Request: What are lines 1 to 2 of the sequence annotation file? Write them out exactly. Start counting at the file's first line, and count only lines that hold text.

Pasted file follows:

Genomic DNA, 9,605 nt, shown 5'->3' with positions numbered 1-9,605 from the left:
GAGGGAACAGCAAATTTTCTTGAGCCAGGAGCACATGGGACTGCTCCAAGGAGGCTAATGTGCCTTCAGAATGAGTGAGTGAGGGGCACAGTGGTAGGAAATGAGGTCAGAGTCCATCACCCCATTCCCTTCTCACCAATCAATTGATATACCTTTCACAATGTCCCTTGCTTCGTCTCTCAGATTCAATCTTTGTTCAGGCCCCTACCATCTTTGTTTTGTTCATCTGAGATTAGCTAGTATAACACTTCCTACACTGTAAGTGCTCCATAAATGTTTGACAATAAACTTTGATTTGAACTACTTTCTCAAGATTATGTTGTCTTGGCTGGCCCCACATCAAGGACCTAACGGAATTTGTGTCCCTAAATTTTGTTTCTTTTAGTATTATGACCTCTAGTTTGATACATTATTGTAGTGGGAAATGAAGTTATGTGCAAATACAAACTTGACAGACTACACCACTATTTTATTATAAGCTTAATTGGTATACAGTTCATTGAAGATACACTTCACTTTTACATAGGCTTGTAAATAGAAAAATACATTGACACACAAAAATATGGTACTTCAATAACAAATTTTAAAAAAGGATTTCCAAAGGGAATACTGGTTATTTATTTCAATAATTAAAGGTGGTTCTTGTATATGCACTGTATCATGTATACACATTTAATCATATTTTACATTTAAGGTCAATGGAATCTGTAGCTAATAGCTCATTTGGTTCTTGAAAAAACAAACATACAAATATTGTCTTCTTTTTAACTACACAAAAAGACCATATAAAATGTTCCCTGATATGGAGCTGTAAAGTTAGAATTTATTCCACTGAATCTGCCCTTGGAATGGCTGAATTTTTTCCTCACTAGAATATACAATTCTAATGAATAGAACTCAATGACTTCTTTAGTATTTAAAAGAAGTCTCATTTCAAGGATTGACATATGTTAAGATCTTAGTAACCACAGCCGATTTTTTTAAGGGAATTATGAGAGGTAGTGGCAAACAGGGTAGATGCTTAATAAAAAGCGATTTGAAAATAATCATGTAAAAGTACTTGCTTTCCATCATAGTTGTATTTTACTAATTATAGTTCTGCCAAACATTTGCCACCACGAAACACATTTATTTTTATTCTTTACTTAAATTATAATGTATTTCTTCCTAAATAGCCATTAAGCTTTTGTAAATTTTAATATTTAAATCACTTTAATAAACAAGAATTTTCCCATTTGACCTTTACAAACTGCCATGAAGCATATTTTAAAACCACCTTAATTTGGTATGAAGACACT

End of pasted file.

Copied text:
Genomic DNA, 9,605 nt, shown 5'->3' with positions numbered 1-9,605 from the left:
GAGGGAACAGCAAATTTTCTTGAGCCAGGAGCACATGGGACTGCTCCAAGGAGGCTAATGTGCCTTCAGAATGAGTGAGTGAGGGGCACAGTGGTAGGAAATGAGGTCAGAGTCCATCACCCCATTCCCTTCTCACCAATCAATTGATATACCTTTCACAATGTCCCTTGCTTCGTCTCTCAGATTCAATCTTTGTTCAGGCCCCTACCATCTTTGTTTTGTTCATCTGAGATTAGCTAGTATAACACTTCCTACACTGTAAGTGCTCCATAAATGTTTGACAATAAACTTTGATTTGAACTACTTTCTCAAGATTATGTTGTCTTGGCTGGCCCCACATCAAGGACCTAACGGAATTTGTGTCCCTAAATTTTGTTTCTTTTAGTATTATGACCTCTAGTTTGATACATTATTGTAGTGGGAAATGAAGTTATGTGCAAATACAAACTTGACAGACTACACCACTATTTTATTATAAGCTTAATTGGTATACAGTTCATTGAAGATACACTTCACTTTTACATAGGCTTGTAAATAGAAAAATACATTGACACACAAAAATATGGTACTTCAATAACAAATTTTAAAAAAGGATTTCCAAAGGGAATACTGGTTATTTATTTCAATAATTAAAGGTGGTTCTTGTATATGCACTGTATCATGTATACACATTTAATCATATTTTACATTTAAGGTCAATGGAATCTGTAGCTAATAGCTCATTTGGTTCTTGAAAAAACAAACATACAAATATTGTCTTCTTTTTAACTACACAAAAAGACCATATAAAATGTTCCCTGATATGGAGCTGTAAAGTTAGAATTTATTCCACTGAATCTGCCCTTGGAATGGCTGAATTTTTTCCTCACTAGAATATACAATTCTAATGAATAGAACTCAATGACTTCTTTAGTATTTAAAAGAAGTCTCATTTCAAGGATTGACATATGTTAAGATCTTAGTAACCACAGCCGATTTTTTTAAGGGAATTATGAGAGGTAGTGGCAAACAGGGTAGATGCTTAATAAAAAGCGATTTGAAAATAATCATGTAAAAGTACTTGCTTTCCATCATAGTTGTATTTTACTAATTATAGTTCTGCCAAACATTTGCCACCACGAAACACATTTATTTTTATTCTTTACTTAAATTATAATGTATTTCTTCCTAAATAGCCATTAAGCTTTTGTAAATTTTAATATTTAAATCACTTTAATAAACAAGAATTTTCCCATTTGACCTTTACAAACTGCCATGAAGCATATTTTAAAACCACCTTAATTTGGTATGAAGACACT